Rockies' players drawing interest from other clubs

GM Bridich hearing from mostly AL teams about Rosario

Rockies' players drawing interest from other clubs

SAN DIEGO -- Rockies general manager Jeff Bridich said Monday the club is keeping star shortstop Troy Tulowitzki abreast of multiple trade rumors.

The New York Daily News reported that the Mets -- judged as the team best equipped to make an acceptable offer for Tulowitzki -- had turned down the Rockies' trade interest. Various reports indicated the Mets have serious concerns about what Tulowitzki's contract, which guarantees him $114 million through 2020, would do to their payroll. However, Bridich said the Rockies and Mets had not met formally.

The rumors are an outgrowth of Bridich's public position this offseason that they'll listen to all offers, as the Rockies attempt to shore up their pitching quality and depth in hopes of going from fourth place in the National League West in 2014 to a contender in 2015.

Bridich said the Rockies, who have said they don't necessarily have to trade Tulowitzki or star outfielder Carlos Gonzalez (owed $53 million through 2017), are making sure Tulowitzki hears whatever is going on from the Rockies.

"In the case of Tulo, that's true, because his name has been out there more than any others, for obvious reasons," Bridich said. "So, yes, we have been trying to keep Troy up to date. That's something we told Troy we would do out of respect to him."

Meanwhile, Bridich acknowledged that interest in catcher Wilin Rosario, whose main attraction is power hitting, comes from American League clubs that can use him as a designated hitter or at first base, where he has played on a handful of occasions for the Rockies. Rosario is a first-time arbitration-eligible player who is projected to make $3.6 million in 2015.

Rumors last week of a possible deal with the Mariners gained no traction, with the Mariners looking in other areas. The Rangers, looking to add a catcher to work in tandem with Robinson Chirinos, like Rosario's bat more than his glove and could make a bid. Rosario hit 49 homers over the 2012 and 2013 seasons, but dropped to 13 in a 2014 season that saw him miss time with a wrist injury and the flu.

"There's interest," Bridich said, not addressing any specific possible trading partner. "There are some National League teams that have checked in, but the majority of them have been American League teams.

"He is a big, right-handed bat. He is at an age [26 on Feb. 23] where he's still either in his prime or about to enter his prime. He's still learning and growing at the Major League level. He fits on our club for good reasons, and he fits in that category of our eyes and our ears are open. But it's not like we're in the mood to just give him away. There's a lot of RBI potential and home run potential."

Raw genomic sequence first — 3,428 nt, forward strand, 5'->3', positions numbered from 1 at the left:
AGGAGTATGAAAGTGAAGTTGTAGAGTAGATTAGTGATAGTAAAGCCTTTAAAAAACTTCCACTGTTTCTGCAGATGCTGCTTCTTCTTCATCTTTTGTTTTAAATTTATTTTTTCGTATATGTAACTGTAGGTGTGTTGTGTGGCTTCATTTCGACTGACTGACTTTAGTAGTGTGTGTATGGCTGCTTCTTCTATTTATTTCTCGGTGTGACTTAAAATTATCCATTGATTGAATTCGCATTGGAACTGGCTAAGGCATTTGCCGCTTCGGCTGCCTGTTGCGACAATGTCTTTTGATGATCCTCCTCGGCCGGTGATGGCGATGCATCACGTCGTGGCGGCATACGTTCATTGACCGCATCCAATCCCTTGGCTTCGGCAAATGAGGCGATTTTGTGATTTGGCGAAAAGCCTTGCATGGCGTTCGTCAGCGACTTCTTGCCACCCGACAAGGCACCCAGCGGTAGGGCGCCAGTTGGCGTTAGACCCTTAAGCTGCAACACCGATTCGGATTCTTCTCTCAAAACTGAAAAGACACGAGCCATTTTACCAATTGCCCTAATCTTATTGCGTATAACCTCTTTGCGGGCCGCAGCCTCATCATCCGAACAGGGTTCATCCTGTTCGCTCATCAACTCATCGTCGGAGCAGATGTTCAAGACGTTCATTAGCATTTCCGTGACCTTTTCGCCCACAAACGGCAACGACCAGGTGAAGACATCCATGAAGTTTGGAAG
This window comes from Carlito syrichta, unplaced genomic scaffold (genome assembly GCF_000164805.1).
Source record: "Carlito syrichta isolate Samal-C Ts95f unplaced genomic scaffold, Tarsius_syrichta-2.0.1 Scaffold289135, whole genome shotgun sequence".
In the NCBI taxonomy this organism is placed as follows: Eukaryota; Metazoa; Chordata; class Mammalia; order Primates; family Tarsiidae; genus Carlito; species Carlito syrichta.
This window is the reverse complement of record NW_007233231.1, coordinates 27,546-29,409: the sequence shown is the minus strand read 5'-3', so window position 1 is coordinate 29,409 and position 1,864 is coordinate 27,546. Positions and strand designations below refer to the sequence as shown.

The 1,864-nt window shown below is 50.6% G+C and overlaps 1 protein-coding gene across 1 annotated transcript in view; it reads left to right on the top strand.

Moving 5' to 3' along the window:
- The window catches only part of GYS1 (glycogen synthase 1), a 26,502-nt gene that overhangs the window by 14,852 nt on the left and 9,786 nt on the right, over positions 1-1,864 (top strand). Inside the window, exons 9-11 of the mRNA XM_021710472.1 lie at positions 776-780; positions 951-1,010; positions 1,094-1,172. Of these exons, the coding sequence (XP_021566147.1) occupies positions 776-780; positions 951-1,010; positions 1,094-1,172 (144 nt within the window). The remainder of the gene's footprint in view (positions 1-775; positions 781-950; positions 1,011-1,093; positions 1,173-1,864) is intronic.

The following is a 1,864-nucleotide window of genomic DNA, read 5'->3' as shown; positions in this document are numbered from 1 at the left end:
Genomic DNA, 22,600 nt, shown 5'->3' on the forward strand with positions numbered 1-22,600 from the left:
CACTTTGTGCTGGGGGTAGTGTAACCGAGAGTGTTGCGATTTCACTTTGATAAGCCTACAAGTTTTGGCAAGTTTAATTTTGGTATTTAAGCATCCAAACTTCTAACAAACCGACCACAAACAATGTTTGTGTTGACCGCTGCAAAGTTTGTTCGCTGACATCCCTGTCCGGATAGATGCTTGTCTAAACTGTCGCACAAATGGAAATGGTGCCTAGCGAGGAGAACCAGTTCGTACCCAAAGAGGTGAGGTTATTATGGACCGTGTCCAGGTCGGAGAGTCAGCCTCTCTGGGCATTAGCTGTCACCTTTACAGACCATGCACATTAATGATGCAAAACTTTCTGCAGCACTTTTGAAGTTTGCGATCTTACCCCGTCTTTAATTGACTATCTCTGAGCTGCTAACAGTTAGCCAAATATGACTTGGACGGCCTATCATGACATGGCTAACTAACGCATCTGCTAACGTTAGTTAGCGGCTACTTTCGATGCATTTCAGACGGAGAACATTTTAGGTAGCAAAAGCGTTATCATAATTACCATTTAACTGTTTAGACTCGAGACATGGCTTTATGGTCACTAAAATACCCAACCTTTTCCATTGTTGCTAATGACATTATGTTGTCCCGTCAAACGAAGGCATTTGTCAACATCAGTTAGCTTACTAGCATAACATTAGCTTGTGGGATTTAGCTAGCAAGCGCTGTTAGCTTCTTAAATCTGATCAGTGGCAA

Rockies may look to move Rosario

Should the Rockies deal Rosario, they would seek another catcher, most likely through the free-agent market, with Nick Hundley, David Ross and Geovany Soto as possible options.

Trade possibilities are slim. For example, the Blue Jays' Dioner Navarro is available but the Rockies are unlikely to bite. Navarro is due $5 million in 2015 and is a free agent after the season. A free agent would give the Rockies the chance for a multi-year deal.

Bridich said the Rockies also are receiving interest in right-handed-hitting outfielder Drew Stubbs "from teams looking for very specific fits in their outfield." Stubbs, in his final year of arbitration, is projected at a $5.7 million salary for 2015.

Being in listening mode means the Rockies are hearing teams out when they inquire about anyone, including two-time Rawlings Gold Glove-winning third baseman Nolan Arenado (who won in his first two years in the Majors) and outfielders Charlie Blackmon and Corey Dickerson. All spent last year in the starting lineup and have low salaries, which make them valuable to other clubs. But it's highly unlikely the Rockies will move them.

"Very popular names," Bridich said. "We're not supremely motivated to trade any of those players. It's great. It's not like there's any sort of frustration or anger when teams ask.

"But with those players in particular, we have to be wowed to a certain degree."

Thomas Harding is a reporter for MLB.com. Read his blog, Hardball in the Rockies, follow him on Twitter @harding_at_mlb, and like his Facebook page, Thomas Harding and Friends at www.Rockies.com. This story was not subject to the approval of Major League Baseball or its clubs.